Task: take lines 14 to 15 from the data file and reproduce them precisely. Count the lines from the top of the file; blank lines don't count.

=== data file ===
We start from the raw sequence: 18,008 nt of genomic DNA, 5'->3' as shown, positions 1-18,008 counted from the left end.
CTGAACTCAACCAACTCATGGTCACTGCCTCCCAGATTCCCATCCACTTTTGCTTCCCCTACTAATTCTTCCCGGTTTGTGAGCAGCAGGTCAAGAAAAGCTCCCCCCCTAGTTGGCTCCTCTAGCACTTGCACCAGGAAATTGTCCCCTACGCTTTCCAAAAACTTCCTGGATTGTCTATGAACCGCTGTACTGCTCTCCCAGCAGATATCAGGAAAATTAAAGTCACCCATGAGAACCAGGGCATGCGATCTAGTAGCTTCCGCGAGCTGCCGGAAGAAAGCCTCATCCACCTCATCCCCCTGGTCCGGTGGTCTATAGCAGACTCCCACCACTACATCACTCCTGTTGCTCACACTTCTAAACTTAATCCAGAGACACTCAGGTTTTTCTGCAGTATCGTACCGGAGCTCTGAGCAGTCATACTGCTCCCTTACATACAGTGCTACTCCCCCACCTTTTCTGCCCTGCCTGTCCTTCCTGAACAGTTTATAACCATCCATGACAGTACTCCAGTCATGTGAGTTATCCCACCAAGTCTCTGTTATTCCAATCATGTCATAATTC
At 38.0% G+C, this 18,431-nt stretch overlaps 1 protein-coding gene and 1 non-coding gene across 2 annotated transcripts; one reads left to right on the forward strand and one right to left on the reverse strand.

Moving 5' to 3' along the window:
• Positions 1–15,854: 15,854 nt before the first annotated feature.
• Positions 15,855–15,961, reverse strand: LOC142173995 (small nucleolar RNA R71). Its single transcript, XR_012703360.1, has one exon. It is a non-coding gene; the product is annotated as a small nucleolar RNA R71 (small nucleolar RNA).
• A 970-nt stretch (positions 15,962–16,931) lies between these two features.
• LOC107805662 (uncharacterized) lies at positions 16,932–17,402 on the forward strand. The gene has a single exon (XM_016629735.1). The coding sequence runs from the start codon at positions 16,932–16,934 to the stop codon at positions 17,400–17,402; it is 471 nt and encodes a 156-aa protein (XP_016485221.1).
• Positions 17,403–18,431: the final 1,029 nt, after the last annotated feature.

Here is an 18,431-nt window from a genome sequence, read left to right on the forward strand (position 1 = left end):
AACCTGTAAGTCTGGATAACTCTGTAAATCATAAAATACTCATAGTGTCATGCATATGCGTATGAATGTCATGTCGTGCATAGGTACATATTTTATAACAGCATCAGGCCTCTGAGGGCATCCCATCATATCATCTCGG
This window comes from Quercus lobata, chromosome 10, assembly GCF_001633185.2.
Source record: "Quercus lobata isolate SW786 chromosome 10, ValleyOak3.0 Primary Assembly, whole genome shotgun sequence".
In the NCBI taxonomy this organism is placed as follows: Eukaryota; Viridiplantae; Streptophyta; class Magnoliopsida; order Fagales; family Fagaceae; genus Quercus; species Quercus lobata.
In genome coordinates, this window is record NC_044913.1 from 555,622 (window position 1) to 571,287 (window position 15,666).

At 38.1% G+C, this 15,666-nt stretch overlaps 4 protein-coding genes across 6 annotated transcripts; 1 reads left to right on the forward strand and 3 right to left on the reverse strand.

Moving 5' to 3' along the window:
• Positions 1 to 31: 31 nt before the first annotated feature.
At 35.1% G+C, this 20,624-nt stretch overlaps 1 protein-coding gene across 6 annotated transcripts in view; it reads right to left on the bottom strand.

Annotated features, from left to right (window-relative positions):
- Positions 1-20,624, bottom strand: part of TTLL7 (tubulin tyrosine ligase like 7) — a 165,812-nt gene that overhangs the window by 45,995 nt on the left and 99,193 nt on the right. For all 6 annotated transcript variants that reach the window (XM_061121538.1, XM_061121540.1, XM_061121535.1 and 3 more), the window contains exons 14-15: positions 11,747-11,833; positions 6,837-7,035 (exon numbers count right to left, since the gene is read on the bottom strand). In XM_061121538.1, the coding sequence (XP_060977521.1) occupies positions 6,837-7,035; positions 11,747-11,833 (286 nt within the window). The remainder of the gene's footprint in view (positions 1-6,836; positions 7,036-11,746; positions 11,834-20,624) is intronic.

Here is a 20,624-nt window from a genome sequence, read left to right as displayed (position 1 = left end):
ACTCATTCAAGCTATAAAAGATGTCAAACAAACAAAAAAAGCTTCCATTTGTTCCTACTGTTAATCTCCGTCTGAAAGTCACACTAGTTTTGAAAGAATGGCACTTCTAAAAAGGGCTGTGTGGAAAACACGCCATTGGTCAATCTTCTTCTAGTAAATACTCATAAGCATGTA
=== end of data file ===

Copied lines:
In the NCBI taxonomy this organism is placed as follows: Eukaryota; Viridiplantae; Streptophyta; class Magnoliopsida; order Fagales; family Fagaceae; genus Quercus; species Quercus lobata.
In genome coordinates, this window is record NC_044913.1 from 555,622 (window position 1) to 571,287 (window position 15,666).